Three morning recommendations to take up
We all have a different association with our mornings. Those are reoccurring times when we get that first shot of cortisol delivered naturally to our system as we stagger out of our bed after a 5 am wake-up call with a big yawn and a trip to the toilet. A shower, a quick breakfast with our mobile in our hands as we read the latest posts on whatever digital platform, and we’re off we go to work.
The connection we have with morning routines varies from person to person. The above-mentioned is merely one example of what many of us, in one way or the other, go through when commercial duties are on the agenda. Many of us are clearly looking forward to throwing that alarm away when Saturday, Sunday or the holidays have arrived. We deserve to relax because of the urge of “we deserve it”. It is a stigma that is ingrained in our minds.
We forget that our body does not know the difference between weekdays and weekends. An institution connected to break the chain of rhythm in favour of comfort. Without knowing, we deliberately reset our internal clocks without realising the consequences.
As much as evening routines determine the flow of the following day, so do morning routines to continue on the same path for what lies ahead that day. By denying the mechanisms of how our body moves and shakes, we are set up for an energy-depleting strategy one does not want to go for.
Three morning routines have proven to allow us to go more optimally through the day before the sun sets again.
Wake up at the same time – every day
As adaptable and flexible as the human body may be, it also is a well-oiled machine that loves rhythm. We live and work in a 24-hour cycle based on the rotation of the earth around its axis, and our body is no exception. Through a complex network of neurons and hormones, we must attune our body every day by exposing it to light, and in particular sunlight.
The resetting of our so-called circadian rhythm (circa = approximate, dian = 24 hours) through exposing our retinas safely and securely to the rising sun is crucial for many health aspects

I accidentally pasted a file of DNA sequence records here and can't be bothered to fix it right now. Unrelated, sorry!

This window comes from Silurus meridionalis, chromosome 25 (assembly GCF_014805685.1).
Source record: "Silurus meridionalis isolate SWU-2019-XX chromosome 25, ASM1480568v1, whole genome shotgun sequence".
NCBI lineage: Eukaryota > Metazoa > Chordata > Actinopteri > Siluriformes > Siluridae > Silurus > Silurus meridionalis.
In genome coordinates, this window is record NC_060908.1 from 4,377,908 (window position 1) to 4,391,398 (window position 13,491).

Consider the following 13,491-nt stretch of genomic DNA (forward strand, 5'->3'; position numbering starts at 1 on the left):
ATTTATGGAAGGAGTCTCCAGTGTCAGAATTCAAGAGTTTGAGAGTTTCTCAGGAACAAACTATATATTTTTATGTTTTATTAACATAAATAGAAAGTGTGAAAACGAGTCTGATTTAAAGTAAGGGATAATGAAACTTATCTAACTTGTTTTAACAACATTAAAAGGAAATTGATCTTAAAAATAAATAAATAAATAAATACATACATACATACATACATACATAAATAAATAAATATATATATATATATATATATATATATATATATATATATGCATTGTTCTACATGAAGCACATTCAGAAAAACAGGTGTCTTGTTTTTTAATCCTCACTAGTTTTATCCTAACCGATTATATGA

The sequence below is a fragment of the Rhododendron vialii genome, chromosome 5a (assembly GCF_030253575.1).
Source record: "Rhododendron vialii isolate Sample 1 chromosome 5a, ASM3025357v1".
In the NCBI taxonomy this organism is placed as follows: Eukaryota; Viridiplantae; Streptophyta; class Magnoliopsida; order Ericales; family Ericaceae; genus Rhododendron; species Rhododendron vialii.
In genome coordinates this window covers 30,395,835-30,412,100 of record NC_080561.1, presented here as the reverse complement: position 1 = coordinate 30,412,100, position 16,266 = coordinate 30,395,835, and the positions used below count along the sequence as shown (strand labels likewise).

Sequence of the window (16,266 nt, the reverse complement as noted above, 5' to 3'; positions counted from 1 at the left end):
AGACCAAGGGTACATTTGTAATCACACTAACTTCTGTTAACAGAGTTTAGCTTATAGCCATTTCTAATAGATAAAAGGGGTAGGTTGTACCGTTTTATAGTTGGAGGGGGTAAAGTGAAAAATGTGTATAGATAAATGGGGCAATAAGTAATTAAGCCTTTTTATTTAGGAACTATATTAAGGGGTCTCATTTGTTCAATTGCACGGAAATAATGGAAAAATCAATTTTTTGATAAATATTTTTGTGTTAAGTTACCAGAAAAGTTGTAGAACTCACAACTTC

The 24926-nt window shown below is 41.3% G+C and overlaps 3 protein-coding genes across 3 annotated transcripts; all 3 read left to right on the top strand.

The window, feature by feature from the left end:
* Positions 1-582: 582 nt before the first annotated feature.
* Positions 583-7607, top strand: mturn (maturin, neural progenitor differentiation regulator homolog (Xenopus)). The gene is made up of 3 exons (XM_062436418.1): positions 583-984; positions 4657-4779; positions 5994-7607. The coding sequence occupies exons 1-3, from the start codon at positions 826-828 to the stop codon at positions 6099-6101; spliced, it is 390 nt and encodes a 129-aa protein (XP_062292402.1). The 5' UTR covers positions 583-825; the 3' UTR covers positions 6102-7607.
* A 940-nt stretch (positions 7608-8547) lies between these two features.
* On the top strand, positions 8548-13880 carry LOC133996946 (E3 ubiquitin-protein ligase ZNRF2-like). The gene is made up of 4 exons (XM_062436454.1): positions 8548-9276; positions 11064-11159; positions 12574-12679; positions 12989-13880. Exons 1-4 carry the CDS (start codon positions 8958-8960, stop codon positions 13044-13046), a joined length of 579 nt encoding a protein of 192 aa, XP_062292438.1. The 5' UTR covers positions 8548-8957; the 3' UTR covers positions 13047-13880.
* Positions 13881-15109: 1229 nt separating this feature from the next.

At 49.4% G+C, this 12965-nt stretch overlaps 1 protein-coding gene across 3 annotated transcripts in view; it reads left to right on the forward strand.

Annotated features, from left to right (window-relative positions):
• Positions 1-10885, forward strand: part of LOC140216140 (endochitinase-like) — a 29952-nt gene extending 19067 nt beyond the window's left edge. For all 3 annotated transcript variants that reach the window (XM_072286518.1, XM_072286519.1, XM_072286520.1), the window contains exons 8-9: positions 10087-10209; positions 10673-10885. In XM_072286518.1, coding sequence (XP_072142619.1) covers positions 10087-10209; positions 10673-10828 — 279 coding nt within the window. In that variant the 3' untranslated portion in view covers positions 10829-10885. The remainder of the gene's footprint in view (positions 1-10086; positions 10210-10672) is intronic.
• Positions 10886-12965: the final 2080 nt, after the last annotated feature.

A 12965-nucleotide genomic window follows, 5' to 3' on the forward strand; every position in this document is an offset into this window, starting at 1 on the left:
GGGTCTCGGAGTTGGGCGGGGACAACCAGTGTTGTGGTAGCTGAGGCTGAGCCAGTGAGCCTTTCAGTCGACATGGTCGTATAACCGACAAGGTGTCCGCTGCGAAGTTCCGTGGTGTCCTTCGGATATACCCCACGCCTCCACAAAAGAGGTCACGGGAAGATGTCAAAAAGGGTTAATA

Drink enough water
On average, we are 60%-70% water. While we have control over drinking ample water during the day, we tend to lack this capacity, when we are in our REM and NREM sleep states. Besides losing water through our urine and sweat, perspiration through breathing continues. And with this comes the loss of water. It may not feel like a lot, but the data shows, it is more than you can imagine.
Having two big glasses of water before you even pour your first coffee brings back balance to your bodily fluids. It is highly recommended to wait with your must-have caffeine shot for approximately 1 hour after waking up for your body to reset for the day to come.
Move, stretch, or exercise
The quote “if you do not use it, you lose it” also applies when being asleep. We may move around and wrestle with our partner in deciding who gets most of the blanket, we tend to be for 95% of the night in a paralysed state. Just as we stretch out during the day when we sit for hours and hours behind a desk, so is the urge to stretch out when we are awake. Upon opening our eyes, our body automatically releases the hormone cortisol. Cortisol affects several aspects of your body and mainly helps regulate your body’s response to stress. In the morning, the release of cortisol is a good sign as it gears up.
Movement particularly rides on the wave of positivity when cortisol is released right after a good night of slumber. It really does not have to be strenuous or long; it all depends on whether you like to exercise in the morning. Preferably 10 minutes outside within 1 hour after sunrise has proven to be the ideal time.
How little time we spend controlling our morning can have a positive and negative effect on how we feel during the day. These modern times come with unwanted yet automatically pushed-forward habits that subconsciously push us towards actions our body does not really prefer.
Even some of the more successful entrepreneurs and celebrities have shown that sticking to the same morning routine elevates levels of productivity. There is so much data out there solidifying the importance of consistently setting a morning routine, 7 days a week, for better health, better sleep, and improved cognitive abilities.
Article by Niels Steeman, the Thrive Approach